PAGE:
Preventing the Next Sandy Hook
This is a dangerous chapter, and I’m hesitant to write it. But this topic is far too important to avoid.
Tragedies like Sandy Hook make it clear that we need to intervene in the lives of troubled young people before they become killers. We need to spot them early and listen to their pain.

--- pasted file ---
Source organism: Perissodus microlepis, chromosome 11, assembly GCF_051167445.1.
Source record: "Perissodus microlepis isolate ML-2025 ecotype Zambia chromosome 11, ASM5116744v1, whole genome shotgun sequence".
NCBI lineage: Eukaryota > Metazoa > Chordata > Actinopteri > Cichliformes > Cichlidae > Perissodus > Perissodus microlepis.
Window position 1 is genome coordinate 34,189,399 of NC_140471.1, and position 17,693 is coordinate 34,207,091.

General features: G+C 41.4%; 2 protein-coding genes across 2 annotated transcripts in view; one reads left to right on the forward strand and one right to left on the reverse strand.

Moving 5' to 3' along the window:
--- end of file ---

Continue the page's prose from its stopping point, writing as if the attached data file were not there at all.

Unfortunately, we’re not doing that. Often, parents are too deep in denial to realize that their children are on the edge of the abyss. But even when parents do seek help for their children, these kids often just get what I call checklist therapy. A professional asks them a series of questions—“Do you experience thoughts of suicide?” “Do you feel depressed?”—and then writes out a prescription ...